Tea Party Nation President Says It ‘Makes A Lot Of Sense’ To Restrict Voting Only To Property Owners
November 30th, 2010
Every week, the Tea Party Nation hosts a weekly radio program, calling itself a “home for conservatives.” Two weeks ago, Tea Party Nation President Judson Phillips hosted the program and discussed changes that he felt should be made to voting rights in the United States. He explained that the founders of the country originally put “certain restrictions on who gets the right to vote.” He continued, “One of those was you had to be a property owner. And that makes a lot of sense, because if you’re a property owner you actually have a vested stake in the community. If you’re not a property owner, you know, I’m sorry but property owners have a little bit more of a vested interest in the community than non-property owners.”
Phillips is advocating a policy of voter disenfranchisement that has its roots in the 18th century. When the United States was first founded, ownership of property was one of the requirements to vote in most elections. Many of these restrictions were phased out by the 1820s and replaced with requirements that the voter pays taxes. By 1850, these requirements, too, were phased out. Nashville Scene blogger Betsy Phillips calls the Tea Party Nation president’s idea a “frivolous proposal designed to stoke intergenerational antagonism — as if the people who are older and can afford a home are somehow better citizens than the 18-year-olds who are going off to war to die for our country.”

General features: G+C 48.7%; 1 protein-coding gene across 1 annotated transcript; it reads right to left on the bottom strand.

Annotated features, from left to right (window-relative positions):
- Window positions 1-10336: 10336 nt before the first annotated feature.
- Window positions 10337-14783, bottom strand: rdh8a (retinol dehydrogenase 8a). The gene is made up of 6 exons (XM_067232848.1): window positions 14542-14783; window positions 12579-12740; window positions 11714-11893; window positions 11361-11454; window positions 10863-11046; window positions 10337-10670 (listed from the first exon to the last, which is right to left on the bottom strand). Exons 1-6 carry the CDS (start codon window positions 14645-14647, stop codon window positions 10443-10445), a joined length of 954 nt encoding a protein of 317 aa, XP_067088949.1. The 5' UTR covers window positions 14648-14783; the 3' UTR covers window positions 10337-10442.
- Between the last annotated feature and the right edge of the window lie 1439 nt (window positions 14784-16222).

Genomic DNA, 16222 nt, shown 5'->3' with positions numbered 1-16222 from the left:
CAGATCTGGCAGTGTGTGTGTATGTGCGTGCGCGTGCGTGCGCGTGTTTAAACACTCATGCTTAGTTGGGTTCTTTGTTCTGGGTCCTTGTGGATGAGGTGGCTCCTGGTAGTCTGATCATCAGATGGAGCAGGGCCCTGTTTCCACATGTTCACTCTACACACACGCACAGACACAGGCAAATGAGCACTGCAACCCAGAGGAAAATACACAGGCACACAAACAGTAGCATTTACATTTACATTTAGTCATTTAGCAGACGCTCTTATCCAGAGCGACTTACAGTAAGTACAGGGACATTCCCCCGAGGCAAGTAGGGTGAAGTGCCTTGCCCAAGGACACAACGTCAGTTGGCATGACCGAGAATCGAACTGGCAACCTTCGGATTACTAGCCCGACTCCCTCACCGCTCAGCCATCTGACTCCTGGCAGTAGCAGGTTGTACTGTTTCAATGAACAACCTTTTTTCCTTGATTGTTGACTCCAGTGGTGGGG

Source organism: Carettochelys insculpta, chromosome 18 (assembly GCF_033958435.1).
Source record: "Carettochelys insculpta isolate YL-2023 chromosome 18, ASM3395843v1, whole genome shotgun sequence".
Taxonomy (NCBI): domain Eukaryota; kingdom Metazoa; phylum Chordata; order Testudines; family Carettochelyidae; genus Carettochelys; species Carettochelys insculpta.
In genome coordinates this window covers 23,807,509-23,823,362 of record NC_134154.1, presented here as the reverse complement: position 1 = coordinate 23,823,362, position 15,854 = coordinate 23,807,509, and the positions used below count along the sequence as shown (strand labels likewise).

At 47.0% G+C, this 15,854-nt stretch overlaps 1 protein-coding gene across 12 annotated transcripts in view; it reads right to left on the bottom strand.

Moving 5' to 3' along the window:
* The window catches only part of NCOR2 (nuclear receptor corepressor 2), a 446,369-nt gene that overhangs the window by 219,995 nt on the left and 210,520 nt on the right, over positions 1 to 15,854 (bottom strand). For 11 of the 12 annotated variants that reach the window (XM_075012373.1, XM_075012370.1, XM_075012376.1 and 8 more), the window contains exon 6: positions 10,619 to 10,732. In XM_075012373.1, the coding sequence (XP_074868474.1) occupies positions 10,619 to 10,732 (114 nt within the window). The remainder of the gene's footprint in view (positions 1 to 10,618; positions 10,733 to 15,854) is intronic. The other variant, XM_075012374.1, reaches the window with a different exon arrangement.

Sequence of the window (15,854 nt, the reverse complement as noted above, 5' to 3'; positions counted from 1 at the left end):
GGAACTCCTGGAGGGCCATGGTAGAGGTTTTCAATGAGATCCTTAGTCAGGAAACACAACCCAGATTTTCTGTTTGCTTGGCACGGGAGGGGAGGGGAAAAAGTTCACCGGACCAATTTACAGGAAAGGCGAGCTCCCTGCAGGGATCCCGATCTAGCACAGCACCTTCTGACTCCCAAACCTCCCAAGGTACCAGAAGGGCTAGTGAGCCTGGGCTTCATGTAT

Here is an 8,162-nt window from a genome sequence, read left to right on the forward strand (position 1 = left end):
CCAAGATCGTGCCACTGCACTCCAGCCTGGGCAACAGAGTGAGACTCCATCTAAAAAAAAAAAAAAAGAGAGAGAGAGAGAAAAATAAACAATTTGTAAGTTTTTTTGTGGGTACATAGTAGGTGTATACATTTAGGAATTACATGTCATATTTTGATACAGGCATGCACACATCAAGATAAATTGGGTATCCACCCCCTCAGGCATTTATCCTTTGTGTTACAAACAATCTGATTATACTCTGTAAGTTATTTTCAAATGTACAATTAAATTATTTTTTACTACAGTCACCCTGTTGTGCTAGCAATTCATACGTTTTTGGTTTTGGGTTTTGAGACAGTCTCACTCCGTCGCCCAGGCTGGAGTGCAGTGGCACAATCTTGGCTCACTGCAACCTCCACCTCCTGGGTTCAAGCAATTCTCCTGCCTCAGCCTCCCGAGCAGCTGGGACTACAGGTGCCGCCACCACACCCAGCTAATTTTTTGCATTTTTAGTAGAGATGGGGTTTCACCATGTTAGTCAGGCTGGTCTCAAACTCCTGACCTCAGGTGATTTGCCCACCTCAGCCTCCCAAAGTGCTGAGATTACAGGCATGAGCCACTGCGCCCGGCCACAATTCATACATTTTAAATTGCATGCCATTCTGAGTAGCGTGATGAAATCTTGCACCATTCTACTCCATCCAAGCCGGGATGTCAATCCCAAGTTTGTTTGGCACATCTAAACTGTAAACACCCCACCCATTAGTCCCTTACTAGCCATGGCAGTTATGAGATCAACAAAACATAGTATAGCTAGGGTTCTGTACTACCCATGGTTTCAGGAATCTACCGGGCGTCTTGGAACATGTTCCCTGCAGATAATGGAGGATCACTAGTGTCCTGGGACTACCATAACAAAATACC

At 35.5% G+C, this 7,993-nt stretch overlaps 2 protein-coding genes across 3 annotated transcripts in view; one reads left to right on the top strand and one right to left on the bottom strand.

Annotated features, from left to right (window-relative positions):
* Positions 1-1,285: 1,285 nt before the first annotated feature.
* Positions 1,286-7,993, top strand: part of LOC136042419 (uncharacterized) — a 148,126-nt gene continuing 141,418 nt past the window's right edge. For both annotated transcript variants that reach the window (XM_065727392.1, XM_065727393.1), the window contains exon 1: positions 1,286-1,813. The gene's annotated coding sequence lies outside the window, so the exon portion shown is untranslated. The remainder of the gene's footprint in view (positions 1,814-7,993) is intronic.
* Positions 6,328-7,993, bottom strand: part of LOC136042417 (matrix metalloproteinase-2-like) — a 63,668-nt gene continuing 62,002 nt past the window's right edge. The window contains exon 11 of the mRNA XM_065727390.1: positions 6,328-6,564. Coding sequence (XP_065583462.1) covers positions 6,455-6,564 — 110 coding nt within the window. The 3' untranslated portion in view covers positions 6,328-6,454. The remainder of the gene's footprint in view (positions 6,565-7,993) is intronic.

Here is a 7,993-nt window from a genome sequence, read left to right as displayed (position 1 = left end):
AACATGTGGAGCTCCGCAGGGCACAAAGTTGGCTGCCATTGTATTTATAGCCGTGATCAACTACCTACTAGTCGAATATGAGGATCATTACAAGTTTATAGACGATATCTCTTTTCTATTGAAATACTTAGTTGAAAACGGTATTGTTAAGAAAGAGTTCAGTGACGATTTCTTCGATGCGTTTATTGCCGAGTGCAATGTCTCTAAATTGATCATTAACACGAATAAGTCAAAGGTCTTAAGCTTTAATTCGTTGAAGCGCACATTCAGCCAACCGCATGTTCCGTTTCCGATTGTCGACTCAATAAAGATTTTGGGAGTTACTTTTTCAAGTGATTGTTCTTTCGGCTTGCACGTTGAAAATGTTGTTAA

Unfortunately, numerous major conservatives have advocated for rolling back the voting rights of Americans. Supreme Court justice Anthony Scalia, Gov. Rick Perry (R-TX), Rep. Paul Broun (R-GA), and Sen.-elect Mike Lee (R-UT) have all advocated for repealing the 17th Amendment, which would end direct election of U.S. Senators and return Senate elections to the purview of state legislatures.